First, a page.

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The Wilderness World of John Muirby John Muir
Synopses & Reviews
John Muir's extraordinary vision of America comes to life in these fascinating selections from his personal journals.
As a conservationist, John Muir traveled through most of the American wilderness alone and on foot, without a gun or a sleeping bag. In 1903, while on a three-day camping trip with President Theodore Roosevelt, he convinced the president of the importance of a national conservation program, and he is widely recognized for saving the Grand Canyon and Arizona's Petrified Forest. Muir's writing, based on journals he kept throughout his life, gives our generation a picture of an America still wild and unsettled only one hundred years ago. In The Wildernesss World of John Muir Edwin Way Teale has selected the best of Muir's writing from all of his major works—including My First Summer in the Sierra and Travels in Alaska—to provide a singular collection that provides to be "magnificent, thrilling, exciting, breathtaking, and awe-inspiring" (Kirkus Reviews).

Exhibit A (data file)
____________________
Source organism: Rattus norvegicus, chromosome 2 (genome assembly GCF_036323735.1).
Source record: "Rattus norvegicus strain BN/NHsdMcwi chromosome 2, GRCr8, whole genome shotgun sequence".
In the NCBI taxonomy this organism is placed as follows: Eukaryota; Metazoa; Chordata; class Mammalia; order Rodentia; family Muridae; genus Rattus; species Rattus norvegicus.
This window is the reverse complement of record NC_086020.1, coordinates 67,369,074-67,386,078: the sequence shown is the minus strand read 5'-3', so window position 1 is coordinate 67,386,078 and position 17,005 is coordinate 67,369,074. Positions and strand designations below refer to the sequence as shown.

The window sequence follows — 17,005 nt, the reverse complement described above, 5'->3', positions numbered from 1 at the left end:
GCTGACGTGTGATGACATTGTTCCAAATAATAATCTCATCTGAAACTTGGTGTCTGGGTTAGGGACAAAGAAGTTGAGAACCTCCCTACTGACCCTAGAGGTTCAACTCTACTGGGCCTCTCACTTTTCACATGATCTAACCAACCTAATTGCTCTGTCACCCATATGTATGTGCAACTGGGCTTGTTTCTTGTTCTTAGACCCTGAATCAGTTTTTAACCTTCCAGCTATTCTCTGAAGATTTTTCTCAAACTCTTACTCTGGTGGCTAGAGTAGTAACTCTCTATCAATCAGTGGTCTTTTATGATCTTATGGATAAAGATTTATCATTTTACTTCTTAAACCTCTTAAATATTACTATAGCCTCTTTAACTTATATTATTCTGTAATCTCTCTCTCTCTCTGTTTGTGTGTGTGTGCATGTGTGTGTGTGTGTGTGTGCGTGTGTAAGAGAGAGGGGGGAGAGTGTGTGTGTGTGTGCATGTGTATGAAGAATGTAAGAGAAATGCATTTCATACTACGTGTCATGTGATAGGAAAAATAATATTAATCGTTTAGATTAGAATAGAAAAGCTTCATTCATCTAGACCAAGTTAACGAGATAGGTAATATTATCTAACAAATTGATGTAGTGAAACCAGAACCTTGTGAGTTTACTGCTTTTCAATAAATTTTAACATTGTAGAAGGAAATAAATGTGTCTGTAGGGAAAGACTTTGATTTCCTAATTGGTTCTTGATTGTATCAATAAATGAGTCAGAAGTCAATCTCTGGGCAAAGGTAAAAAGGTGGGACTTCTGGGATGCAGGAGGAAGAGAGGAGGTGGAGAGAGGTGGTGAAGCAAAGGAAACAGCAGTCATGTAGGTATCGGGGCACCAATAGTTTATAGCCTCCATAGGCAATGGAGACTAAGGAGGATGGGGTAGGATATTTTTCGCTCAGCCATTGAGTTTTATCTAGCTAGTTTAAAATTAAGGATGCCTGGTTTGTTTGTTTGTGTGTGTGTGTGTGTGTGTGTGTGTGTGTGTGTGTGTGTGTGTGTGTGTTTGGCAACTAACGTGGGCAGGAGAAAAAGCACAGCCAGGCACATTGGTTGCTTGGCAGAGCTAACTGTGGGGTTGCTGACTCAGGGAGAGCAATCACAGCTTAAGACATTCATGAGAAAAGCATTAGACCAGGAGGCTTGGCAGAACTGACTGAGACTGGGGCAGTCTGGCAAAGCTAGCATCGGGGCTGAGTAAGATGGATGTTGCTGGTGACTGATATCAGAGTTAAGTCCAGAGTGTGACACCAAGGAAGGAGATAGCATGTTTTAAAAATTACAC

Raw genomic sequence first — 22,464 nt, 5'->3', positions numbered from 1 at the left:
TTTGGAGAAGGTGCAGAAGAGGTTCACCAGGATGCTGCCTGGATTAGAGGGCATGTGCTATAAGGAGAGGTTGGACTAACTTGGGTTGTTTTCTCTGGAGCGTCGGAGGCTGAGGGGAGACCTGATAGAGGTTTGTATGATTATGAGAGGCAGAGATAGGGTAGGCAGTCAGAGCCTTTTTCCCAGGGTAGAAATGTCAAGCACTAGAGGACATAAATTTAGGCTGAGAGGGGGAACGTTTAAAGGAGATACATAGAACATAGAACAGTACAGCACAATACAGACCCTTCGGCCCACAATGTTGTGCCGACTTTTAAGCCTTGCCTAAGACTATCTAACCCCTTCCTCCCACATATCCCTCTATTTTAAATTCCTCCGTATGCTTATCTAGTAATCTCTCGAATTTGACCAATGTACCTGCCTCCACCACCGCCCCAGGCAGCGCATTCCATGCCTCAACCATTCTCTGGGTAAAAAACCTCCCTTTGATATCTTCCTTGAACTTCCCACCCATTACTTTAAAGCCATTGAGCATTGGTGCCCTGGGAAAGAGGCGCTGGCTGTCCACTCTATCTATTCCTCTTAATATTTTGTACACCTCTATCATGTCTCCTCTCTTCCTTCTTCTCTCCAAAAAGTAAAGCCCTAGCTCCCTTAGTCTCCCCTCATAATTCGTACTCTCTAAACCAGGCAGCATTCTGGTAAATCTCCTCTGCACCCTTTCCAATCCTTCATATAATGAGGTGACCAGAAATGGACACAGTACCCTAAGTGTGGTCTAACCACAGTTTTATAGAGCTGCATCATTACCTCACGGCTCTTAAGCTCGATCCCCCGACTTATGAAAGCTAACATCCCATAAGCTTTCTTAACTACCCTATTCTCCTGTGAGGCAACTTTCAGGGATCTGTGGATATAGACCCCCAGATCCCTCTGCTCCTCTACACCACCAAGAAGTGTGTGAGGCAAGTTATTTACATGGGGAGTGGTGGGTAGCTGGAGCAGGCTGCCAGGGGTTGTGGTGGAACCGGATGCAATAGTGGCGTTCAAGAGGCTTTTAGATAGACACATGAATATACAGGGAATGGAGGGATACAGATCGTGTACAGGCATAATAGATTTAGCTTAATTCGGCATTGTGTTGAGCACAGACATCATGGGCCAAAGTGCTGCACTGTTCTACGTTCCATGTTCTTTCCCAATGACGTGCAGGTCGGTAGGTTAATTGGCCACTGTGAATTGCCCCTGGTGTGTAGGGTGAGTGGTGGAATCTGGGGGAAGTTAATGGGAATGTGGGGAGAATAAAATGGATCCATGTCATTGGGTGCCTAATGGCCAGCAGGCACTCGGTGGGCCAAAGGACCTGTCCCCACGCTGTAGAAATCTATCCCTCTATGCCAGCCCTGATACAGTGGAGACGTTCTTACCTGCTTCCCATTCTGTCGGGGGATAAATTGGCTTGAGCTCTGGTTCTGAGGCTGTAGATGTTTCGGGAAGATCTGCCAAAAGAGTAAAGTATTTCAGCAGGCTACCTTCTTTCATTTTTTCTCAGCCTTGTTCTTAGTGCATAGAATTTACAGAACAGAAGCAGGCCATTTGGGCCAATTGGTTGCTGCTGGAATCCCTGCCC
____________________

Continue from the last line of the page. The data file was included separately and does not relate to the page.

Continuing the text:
Book News Annotation:
A selection of writings by John Muir (1838-1914), the American conservationist. Carefully chosen and introduced by the editor, the 51 excerpts recreate the story of Muir's boyhood, college studies, 1000-mile walk to the Gulf of Mexico, observation of birds and trees, and discovery of glaciers in Yosemite. Originally published in 1954.
Annotation c. Book News, Inc., Portland, OR (booknews.com)
Muir's writing, based on journals he kept throughout his life, gives our generation a picture of America only 100 years ago, still wild and unsettled. Edwin Way Teale has preserved the best of Muir's work in selections that show both the age and the man.
About the Author
John Muir (1838-1914) was one of the most influential conservationists and nature writers in American history. He was instrumental in the creation and passage of the National Parks Act, and founder of the Sierra Club, acting as its president until his death. Muir was a spirit so free that all he did to prepare for an expedition was to "throw some tea and bread into an old sack and jump the back fence."
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